The Essential Smart Home Business Legal Guide: What You Need To Know When Starting A Home Business

There are many benefits to starting a home business. You can work from home, earn extra income, and even have the freedom of working at your own pace. But with these advantages comes a risen risk of legal liability. What if your blog posts encouraged people to break copyright laws, spam people’s email inboxes, or violate their privacy?

If you want to start a business for personal gain or even make some extra money on the side without risking everything you own, read on to learn about smart home business legal risks before you get started.

 

Home Business Legal Risks

Starting a home business sounds like a great idea. You can work from anywhere and at any time, and you don’t have to worry about your boss micromanaging you or second-guessing you.

For example, what if you blogged about the best way to break copyright laws? Or what if you sent spam emails through your email list of subscribers? Or maybe you shared sensitive customer information without their consent? If these situations were to happen, they could have disastrous consequences for your personal finances and future.

In fact, by understanding the most common legal risks for a home business, you can devise a plan of action that will help protect your business – and yourself!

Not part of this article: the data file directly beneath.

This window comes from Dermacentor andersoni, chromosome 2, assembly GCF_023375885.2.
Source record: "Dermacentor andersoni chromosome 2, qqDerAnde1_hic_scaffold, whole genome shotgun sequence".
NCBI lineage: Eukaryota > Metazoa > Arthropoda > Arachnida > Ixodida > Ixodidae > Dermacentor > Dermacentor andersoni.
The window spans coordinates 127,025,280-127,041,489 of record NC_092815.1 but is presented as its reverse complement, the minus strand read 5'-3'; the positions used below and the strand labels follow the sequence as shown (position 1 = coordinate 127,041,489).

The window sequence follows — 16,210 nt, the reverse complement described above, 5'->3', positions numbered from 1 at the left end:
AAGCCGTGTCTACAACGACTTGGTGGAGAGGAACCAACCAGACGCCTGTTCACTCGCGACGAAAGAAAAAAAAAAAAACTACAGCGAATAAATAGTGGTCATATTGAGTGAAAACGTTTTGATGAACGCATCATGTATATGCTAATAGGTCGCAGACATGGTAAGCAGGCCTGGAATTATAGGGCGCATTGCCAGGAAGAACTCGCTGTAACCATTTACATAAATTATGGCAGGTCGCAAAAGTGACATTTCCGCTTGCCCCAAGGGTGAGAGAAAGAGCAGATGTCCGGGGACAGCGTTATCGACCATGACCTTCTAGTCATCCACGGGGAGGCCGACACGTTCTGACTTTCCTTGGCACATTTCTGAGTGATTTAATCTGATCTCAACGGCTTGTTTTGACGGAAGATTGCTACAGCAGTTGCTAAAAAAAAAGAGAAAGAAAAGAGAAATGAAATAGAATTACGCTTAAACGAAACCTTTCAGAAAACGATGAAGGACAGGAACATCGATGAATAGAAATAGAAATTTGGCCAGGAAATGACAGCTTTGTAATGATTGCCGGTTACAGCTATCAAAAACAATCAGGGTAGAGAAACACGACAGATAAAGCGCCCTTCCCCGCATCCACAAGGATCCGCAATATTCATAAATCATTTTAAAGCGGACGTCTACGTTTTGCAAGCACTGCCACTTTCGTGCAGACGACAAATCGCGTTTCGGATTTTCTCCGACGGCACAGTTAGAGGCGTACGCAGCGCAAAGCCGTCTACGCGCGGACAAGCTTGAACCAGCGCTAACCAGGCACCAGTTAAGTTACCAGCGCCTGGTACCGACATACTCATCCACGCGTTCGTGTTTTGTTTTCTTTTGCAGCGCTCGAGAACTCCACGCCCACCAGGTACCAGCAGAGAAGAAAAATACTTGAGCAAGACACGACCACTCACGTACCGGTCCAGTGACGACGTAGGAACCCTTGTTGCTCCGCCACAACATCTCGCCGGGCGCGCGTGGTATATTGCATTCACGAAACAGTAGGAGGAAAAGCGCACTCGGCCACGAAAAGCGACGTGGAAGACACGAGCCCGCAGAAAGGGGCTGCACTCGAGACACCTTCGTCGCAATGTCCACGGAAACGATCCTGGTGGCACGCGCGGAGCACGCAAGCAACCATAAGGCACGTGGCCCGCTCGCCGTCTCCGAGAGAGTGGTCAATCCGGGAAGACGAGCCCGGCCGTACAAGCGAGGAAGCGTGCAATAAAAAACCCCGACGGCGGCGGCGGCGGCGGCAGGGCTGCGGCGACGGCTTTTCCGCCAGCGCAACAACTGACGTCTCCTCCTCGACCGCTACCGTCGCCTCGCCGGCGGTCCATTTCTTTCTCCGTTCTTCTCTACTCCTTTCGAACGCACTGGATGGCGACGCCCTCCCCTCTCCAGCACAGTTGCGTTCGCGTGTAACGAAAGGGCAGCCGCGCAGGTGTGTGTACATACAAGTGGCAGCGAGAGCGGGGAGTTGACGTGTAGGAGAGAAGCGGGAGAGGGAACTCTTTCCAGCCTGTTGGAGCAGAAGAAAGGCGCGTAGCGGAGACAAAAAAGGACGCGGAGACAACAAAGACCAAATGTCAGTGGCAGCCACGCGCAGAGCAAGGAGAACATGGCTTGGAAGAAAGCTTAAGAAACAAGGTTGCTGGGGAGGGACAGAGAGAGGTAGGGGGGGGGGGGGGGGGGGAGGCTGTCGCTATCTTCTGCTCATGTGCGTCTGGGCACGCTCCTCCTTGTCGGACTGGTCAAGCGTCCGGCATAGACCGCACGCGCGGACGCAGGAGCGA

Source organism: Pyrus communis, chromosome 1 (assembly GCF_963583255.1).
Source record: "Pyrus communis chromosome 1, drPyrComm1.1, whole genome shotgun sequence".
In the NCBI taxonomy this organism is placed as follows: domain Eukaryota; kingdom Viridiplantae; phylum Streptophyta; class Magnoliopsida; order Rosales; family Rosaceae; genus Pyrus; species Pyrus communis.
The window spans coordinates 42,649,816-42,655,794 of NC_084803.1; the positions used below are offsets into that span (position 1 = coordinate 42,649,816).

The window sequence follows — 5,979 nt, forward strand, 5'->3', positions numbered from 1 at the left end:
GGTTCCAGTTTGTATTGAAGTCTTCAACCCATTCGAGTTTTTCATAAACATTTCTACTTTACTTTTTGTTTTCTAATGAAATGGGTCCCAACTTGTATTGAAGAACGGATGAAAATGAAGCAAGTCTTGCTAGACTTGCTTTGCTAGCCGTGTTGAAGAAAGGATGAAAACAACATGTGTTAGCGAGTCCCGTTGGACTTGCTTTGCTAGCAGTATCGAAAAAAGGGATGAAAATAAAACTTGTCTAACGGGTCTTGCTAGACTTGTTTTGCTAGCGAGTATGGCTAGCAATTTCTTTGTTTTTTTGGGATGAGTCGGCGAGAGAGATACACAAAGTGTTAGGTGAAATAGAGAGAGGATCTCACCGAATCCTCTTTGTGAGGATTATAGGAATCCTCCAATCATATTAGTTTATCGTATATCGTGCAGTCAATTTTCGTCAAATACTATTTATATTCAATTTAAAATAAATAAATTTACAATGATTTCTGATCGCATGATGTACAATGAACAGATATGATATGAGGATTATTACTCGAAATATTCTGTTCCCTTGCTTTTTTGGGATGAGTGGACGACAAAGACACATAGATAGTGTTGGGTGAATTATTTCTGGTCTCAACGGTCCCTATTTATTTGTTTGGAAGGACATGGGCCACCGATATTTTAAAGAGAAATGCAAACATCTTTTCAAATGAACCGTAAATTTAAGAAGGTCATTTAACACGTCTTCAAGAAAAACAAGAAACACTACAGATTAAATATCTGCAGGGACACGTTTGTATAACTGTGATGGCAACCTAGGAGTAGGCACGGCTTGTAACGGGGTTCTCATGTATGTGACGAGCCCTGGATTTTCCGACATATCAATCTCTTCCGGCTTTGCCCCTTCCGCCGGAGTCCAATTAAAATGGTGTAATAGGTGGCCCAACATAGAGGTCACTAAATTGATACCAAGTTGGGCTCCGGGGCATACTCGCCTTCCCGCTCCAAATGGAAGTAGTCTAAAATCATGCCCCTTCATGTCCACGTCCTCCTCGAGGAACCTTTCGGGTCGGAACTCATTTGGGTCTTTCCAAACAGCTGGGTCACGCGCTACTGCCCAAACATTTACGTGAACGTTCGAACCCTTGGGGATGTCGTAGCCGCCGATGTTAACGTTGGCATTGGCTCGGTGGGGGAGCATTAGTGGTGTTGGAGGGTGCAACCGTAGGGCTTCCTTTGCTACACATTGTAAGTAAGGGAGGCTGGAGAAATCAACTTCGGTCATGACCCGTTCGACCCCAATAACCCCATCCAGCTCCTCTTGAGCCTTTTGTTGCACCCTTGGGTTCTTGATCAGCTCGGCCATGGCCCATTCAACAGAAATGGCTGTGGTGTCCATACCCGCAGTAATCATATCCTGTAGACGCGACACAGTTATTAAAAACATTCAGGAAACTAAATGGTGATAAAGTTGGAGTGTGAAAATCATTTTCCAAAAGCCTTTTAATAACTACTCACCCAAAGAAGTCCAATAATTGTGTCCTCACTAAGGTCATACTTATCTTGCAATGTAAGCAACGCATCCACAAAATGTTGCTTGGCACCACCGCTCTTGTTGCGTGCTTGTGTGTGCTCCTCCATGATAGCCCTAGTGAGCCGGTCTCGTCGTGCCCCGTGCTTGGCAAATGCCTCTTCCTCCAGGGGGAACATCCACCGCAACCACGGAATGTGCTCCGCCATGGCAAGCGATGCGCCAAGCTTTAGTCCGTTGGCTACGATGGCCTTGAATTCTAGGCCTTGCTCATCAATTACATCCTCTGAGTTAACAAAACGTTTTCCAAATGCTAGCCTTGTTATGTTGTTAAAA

The Pre-Starting Legal Process

Part of the process of starting a home business is protecting yourself legally. The first step to doing so is to consult a lawyer who specializes in home business law. The lawyer will go over all the risks, discuss your options, and help you understand how to minimize those risks.

Once you have a legal advisor, there are four other steps you should take to protect yourself from potential problems:

  1. Enlisting your company as an LLC or corporation with the state government
  2. Drafting a clear set of operating agreements for your company
  3. Creating a privacy policy that discloses how any information collected by your company will be handled
  4. Drafting a list of social media policies for employees

 

Determining the Best Business Structure for Your Home Business

The first phase in making a home business is selecting the best legal structure for your situation. Of course, this largely depends on what type of business you’ll be running and what your goals are.

Selecting the right legal structure can save you a lot of headaches down the road. For example, with a limited liability company (LLC), if one of your employees were to get into a lawsuit, it’s unlikely that they would also sue you personally.

On the other hand, if you’re a sole proprietor or a partnership with unlimited liability, not only would the employee sue their direct supervisor, but they could also come after you if things go south. So when setting up your LLC with an online service like LegalZoom, make sure to choose carefully before it becomes too late!

 

The Publicity and Marketing of Your Home Business